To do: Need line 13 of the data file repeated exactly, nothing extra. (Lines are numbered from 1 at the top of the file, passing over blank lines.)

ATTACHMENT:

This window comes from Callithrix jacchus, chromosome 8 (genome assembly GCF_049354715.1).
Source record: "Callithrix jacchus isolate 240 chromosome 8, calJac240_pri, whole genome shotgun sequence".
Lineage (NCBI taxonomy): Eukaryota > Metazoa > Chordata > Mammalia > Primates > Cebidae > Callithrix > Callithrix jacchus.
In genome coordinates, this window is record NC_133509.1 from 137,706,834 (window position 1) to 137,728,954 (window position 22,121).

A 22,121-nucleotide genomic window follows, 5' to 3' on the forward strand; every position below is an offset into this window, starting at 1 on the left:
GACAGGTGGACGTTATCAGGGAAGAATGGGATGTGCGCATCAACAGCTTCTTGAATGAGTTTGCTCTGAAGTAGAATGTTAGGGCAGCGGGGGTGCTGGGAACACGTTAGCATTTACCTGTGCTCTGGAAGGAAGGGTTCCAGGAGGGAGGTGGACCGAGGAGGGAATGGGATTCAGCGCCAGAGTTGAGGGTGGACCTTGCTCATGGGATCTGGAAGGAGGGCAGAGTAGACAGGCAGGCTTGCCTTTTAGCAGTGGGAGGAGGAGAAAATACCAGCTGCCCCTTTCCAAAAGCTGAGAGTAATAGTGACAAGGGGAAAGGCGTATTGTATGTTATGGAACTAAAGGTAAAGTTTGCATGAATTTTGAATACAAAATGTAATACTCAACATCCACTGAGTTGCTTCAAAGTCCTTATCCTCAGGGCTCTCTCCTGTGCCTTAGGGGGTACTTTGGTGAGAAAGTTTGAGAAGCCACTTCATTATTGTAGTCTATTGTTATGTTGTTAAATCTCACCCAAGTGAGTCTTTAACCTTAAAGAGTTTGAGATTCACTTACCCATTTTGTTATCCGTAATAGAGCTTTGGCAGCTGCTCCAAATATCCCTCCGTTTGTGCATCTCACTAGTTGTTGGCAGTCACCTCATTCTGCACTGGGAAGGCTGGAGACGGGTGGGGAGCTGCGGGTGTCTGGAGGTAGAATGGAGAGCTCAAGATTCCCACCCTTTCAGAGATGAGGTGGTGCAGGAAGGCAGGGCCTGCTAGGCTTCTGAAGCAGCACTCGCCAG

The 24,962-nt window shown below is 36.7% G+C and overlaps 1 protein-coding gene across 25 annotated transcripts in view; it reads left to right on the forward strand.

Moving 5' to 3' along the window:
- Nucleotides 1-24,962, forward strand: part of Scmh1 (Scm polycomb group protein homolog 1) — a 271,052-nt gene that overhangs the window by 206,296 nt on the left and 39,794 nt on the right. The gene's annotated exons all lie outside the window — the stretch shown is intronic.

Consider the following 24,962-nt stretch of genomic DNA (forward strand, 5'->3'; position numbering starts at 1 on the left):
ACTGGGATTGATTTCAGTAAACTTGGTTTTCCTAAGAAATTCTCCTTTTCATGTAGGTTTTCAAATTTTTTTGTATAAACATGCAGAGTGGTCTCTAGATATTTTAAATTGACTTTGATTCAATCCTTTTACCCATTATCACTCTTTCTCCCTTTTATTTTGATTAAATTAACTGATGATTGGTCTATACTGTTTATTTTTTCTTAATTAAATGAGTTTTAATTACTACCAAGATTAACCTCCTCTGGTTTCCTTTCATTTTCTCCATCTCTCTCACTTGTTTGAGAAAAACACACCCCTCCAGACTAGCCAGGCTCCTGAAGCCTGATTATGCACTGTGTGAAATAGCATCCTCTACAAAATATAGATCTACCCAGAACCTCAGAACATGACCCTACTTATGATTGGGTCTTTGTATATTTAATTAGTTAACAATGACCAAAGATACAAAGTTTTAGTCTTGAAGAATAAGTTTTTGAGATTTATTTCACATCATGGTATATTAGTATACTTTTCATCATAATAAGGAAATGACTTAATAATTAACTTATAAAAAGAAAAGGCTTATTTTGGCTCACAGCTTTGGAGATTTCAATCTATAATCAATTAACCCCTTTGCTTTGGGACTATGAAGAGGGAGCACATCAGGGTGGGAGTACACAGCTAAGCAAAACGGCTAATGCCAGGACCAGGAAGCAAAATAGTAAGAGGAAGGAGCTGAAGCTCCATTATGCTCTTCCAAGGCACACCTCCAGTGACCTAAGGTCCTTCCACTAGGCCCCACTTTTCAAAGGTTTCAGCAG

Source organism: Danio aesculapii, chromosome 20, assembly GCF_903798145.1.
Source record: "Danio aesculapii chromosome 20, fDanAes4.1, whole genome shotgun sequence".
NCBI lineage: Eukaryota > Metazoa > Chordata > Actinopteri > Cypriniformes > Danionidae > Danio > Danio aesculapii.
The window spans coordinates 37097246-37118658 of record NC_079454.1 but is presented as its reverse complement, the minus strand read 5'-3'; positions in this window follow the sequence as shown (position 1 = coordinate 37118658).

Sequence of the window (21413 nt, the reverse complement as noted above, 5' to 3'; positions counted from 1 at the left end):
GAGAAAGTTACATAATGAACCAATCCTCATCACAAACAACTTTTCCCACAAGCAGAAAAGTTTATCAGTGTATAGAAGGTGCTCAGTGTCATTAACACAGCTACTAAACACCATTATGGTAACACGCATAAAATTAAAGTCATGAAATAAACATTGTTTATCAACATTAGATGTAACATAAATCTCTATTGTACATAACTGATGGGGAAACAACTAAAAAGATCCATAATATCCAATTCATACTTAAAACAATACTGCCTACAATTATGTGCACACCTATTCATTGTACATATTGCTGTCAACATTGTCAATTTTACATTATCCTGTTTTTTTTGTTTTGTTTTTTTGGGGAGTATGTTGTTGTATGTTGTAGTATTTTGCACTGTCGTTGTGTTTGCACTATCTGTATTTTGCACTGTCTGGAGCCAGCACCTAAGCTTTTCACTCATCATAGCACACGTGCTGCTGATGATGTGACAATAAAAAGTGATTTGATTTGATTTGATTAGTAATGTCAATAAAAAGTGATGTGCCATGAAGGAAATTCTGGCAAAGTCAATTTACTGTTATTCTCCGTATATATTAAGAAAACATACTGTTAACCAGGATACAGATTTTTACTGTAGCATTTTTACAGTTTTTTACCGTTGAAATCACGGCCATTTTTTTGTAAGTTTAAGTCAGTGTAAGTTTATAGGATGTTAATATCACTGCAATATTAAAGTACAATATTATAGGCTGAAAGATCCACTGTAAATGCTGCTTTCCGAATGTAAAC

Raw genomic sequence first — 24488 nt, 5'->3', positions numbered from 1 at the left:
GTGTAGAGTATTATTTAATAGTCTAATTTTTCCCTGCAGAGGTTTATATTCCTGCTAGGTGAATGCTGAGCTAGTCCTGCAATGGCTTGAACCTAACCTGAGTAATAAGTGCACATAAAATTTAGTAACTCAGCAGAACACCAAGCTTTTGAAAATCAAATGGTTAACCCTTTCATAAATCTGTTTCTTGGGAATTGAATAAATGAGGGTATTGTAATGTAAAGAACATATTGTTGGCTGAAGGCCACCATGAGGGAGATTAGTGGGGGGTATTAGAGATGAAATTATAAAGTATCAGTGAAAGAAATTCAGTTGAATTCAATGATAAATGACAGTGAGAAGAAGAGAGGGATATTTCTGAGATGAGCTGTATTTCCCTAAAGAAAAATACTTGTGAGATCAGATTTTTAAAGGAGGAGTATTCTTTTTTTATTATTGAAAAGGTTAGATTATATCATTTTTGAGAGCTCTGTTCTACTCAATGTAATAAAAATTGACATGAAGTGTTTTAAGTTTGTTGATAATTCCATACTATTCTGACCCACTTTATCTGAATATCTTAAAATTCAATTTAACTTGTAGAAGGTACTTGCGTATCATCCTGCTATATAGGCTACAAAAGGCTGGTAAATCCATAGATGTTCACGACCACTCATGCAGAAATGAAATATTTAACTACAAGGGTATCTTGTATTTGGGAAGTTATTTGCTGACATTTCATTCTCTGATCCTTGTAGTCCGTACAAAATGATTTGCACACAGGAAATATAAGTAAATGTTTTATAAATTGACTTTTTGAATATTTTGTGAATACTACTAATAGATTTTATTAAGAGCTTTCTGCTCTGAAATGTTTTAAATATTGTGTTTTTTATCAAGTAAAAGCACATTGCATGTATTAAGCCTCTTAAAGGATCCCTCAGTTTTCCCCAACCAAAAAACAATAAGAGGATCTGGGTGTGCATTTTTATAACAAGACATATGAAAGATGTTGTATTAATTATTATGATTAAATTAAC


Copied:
Source record: "Danio aesculapii chromosome 20, fDanAes4.1, whole genome shotgun sequence".